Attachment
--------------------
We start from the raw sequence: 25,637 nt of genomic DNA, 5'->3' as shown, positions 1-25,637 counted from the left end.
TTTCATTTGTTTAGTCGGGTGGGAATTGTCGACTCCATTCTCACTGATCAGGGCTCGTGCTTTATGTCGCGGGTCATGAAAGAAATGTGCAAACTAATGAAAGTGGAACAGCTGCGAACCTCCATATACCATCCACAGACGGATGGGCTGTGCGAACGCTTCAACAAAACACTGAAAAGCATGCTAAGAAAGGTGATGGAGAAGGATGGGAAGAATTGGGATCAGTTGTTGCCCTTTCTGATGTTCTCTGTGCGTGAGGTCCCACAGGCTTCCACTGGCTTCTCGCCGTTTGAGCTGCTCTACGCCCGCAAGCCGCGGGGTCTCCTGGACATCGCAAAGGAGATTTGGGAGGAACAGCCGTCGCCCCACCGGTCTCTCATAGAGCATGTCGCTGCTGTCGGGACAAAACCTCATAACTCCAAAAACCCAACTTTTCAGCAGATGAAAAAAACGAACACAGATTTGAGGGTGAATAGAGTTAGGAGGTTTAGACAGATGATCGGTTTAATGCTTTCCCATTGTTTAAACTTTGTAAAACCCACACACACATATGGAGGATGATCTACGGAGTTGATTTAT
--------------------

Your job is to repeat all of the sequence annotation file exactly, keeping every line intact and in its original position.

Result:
We start from the raw sequence: 25,637 nt of genomic DNA, 5'->3' as shown, positions 1-25,637 counted from the left end.
TTTCATTTGTTTAGTCGGGTGGGAATTGTCGACTCCATTCTCACTGATCAGGGCTCGTGCTTTATGTCGCGGGTCATGAAAGAAATGTGCAAACTAATGAAAGTGGAACAGCTGCGAACCTCCATATACCATCCACAGACGGATGGGCTGTGCGAACGCTTCAACAAAACACTGAAAAGCATGCTAAGAAAGGTGATGGAGAAGGATGGGAAGAATTGGGATCAGTTGTTGCCCTTTCTGATGTTCTCTGTGCGTGAGGTCCCACAGGCTTCCACTGGCTTCTCGCCGTTTGAGCTGCTCTACGCCCGCAAGCCGCGGGGTCTCCTGGACATCGCAAAGGAGATTTGGGAGGAACAGCCGTCGCCCCACCGGTCTCTCATAGAGCATGTCGCTGCTGTCGGGACAAAACCTCATAACTCCAAAAACCCAACTTTTCAGCAGATGAAAAAAACGAACACAGATTTGAGGGTGAATAGAGTTAGGAGGTTTAGACAGATGATCGGTTTAATGCTTTCCCATTGTTTAAACTTTGTAAAACCCACACACACATATGGAGGATGATCTACGGAGTTGATTTAT